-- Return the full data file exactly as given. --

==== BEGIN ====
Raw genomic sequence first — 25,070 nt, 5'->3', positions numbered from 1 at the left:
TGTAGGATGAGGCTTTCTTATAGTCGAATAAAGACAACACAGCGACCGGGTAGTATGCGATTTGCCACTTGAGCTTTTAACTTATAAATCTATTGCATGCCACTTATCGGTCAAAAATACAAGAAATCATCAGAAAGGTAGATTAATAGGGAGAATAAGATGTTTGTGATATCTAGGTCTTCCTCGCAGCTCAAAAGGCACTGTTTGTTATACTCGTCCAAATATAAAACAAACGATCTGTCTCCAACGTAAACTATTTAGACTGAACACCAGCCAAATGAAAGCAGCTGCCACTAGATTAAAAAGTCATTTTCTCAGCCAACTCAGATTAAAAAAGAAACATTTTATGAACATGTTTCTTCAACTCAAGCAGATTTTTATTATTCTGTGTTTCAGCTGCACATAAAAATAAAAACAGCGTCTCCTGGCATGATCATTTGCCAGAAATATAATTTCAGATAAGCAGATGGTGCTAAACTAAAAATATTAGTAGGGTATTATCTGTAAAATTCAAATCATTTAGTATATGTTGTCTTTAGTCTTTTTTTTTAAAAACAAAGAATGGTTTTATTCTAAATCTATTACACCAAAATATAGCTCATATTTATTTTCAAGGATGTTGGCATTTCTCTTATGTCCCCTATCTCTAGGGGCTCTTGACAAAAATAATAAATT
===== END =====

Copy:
Raw genomic sequence first — 25,070 nt, 5'->3', positions numbered from 1 at the left:
TGTAGGATGAGGCTTTCTTATAGTCGAATAAAGACAACACAGCGACCGGGTAGTATGCGATTTGCCACTTGAGCTTTTAACTTATAAATCTATTGCATGCCACTTATCGGTCAAAAATACAAGAAATCATCAGAAAGGTAGATTAATAGGGAGAATAAGATGTTTGTGATATCTAGGTCTTCCTCGCAGCTCAAAAGGCACTGTTTGTTATACTCGTCCAAATATAAAACAAACGATCTGTCTCCAACGTAAACTATTTAGACTGAACACCAGCCAAATGAAAGCAGCTGCCACTAGATTAAAAAGTCATTTTCTCAGCCAACTCAGATTAAAAAAGAAACATTTTATGAACATGTTTCTTCAACTCAAGCAGATTTTTATTATTCTGTGTTTCAGCTGCACATAAAAATAAAAACAGCGTCTCCTGGCATGATCATTTGCCAGAAATATAATTTCAGATAAGCAGATGGTGCTAAACTAAAAATATTAGTAGGGTATTATCTGTAAAATTCAAATCATTTAGTATATGTTGTCTTTAGTCTTTTTTTTTAAAAACAAAGAATGGTTTTATTCTAAATCTATTACACCAAAATATAGCTCATATTTATTTTCAAGGATGTTGGCATTTCTCTTATGTCCCCTATCTCTAGGGGCTCTTGACAAAAATAATAAATT